This is the aspect of job satisfaction most open to improvement through a socio- technical approach to the design of a new work system, and most vulnerable to the technically dominated approach. The human part of the system can be designed so as to produce individual jobs which are high in the work characteristics set out above, and it can be designed to produce a group structure in which autonomous work groups allocate work activities among their members, set their own targets, take their own decisions, etc.
There will be a good "fit" on this variable if technology and task structure produce a work situation wherein employees have the amount of work variety and opportunities for the use of discretion which broadly fit their personal requirements.
There will be a bad "fit" on this variable if employees who require variety and challenge are expected to work on narrow, specialised jobs.
Groups which cannot obtain variety and challenges from their work may obtain this through waging a "war game" with management on the industrial relations front - an expensive and dysfunctional process.
The last "fit" area is concerned with needs related to employee values.
In work, people are evaluated both for their performance and for their behaviour when relating with others. Some organizations place a great deal of importance on performance and rate personal qualities such as sympathy, trust, integrity, much lower. Other organizations value highly employees who are successful as human beings as well as workers. Organizations seek employees who match their ideologies and cultures. In turn employees seek employers who hold similar sets of values to their own.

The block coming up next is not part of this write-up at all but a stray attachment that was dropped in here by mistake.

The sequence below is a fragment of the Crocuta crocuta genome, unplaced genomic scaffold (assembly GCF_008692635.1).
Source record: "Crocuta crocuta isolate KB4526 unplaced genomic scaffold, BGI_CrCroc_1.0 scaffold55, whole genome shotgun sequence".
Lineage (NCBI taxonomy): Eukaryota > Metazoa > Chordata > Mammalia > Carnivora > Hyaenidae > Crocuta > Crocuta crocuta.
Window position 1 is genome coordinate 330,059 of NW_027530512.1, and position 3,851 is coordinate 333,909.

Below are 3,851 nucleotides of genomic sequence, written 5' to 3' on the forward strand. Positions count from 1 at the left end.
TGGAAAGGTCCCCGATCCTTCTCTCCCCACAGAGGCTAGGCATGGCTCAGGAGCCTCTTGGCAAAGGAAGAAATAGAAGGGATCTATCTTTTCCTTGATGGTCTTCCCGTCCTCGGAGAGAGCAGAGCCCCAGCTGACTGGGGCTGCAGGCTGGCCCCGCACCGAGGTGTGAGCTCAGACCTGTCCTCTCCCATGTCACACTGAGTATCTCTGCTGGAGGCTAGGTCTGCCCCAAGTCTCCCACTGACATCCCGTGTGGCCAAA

The "fit" between what employees want and what they receive on the ethical variable is an interesting one about which a considerable amount has been written but little related to the subject of job satisfaction. Yet the author has found it one of the most important factors in job satisfaction and it is likely to be increasingly important as employees demand better communications and more involvement in decision taking.
The ethical/social value "fit" is likely to be as much concerned with the planning and implementation as with the operation of a new work system. It will be important for the employer to meet the employee's needs for communication, consultation and participation in the design of the system. Failure to do this may lead to distrust and apprehension and a feeling on the part of the employees that they are not being treated as they should be.